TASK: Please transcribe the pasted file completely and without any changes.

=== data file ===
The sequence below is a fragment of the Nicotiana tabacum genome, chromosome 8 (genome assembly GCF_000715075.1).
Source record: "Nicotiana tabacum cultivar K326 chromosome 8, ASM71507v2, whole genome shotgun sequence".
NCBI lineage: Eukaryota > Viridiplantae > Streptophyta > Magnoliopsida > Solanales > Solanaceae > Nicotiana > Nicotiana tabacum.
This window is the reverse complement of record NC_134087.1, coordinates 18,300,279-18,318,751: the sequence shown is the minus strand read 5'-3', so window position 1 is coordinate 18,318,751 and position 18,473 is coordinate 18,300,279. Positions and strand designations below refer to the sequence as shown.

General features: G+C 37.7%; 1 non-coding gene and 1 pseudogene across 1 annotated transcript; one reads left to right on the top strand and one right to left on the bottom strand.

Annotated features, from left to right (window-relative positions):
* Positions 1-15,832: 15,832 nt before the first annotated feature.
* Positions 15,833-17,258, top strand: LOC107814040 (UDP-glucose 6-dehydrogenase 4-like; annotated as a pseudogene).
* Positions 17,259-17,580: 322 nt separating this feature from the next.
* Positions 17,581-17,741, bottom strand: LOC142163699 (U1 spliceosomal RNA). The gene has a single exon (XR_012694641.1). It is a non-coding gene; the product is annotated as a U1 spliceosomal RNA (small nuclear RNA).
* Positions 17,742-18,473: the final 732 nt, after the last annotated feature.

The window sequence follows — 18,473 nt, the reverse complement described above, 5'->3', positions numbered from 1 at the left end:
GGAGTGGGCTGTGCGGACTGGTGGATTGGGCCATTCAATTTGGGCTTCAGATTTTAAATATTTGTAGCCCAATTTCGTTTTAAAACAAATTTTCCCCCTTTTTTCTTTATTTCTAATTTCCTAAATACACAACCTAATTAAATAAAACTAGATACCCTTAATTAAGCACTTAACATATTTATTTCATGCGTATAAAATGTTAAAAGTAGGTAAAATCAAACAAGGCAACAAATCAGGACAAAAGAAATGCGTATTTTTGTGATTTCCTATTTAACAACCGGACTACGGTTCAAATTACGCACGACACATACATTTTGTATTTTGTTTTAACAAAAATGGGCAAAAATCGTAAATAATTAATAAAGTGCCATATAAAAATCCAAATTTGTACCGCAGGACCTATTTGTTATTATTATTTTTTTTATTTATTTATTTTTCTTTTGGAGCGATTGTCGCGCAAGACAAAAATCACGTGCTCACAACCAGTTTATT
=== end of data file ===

The sequence below is a fragment of the Nicotiana tabacum genome, chromosome 8 (genome assembly GCF_000715075.1).
Source record: "Nicotiana tabacum cultivar K326 chromosome 8, ASM71507v2, whole genome shotgun sequence".
NCBI lineage: Eukaryota > Viridiplantae > Streptophyta > Magnoliopsida > Solanales > Solanaceae > Nicotiana > Nicotiana tabacum.
This window is the reverse complement of record NC_134087.1, coordinates 18,300,279-18,318,751: the sequence shown is the minus strand read 5'-3', so window position 1 is coordinate 18,318,751 and position 18,473 is coordinate 18,300,279. Positions and strand designations below refer to the sequence as shown.

General features: G+C 37.7%; 1 non-coding gene and 1 pseudogene across 1 annotated transcript; one reads left to right on the top strand and one right to left on the bottom strand.

Annotated features, from left to right (window-relative positions):
* Positions 1-15,832: 15,832 nt before the first annotated feature.
* Positions 15,833-17,258, top strand: LOC107814040 (UDP-glucose 6-dehydrogenase 4-like; annotated as a pseudogene).
* Positions 17,259-17,580: 322 nt separating this feature from the next.
* Positions 17,581-17,741, bottom strand: LOC142163699 (U1 spliceosomal RNA). The gene has a single exon (XR_012694641.1). It is a non-coding gene; the product is annotated as a U1 spliceosomal RNA (small nuclear RNA).
* Positions 17,742-18,473: the final 732 nt, after the last annotated feature.

The window sequence follows — 18,473 nt, the reverse complement described above, 5'->3', positions numbered from 1 at the left end:
GGAGTGGGCTGTGCGGACTGGTGGATTGGGCCATTCAATTTGGGCTTCAGATTTTAAATATTTGTAGCCCAATTTCGTTTTAAAACAAATTTTCCCCCTTTTTTCTTTATTTCTAATTTCCTAAATACACAACCTAATTAAATAAAACTAGATACCCTTAATTAAGCACTTAACATATTTATTTCATGCGTATAAAATGTTAAAAGTAGGTAAAATCAAACAAGGCAACAAATCAGGACAAAAGAAATGCGTATTTTTGTGATTTCCTATTTAACAACCGGACTACGGTTCAAATTACGCACGACACATACATTTTGTATTTTGTTTTAACAAAAATGGGCAAAAATCGTAAATAATTAATAAAGTGCCATATAAAAATCCAAATTTGTACCGCAGGACCTATTTGTTATTATTATTTTTTTTATTTATTTATTTTTCTTTTGGAGCGATTGTCGCGCAAGACAAAAATCACGTGCTCACAACCAGTTTATT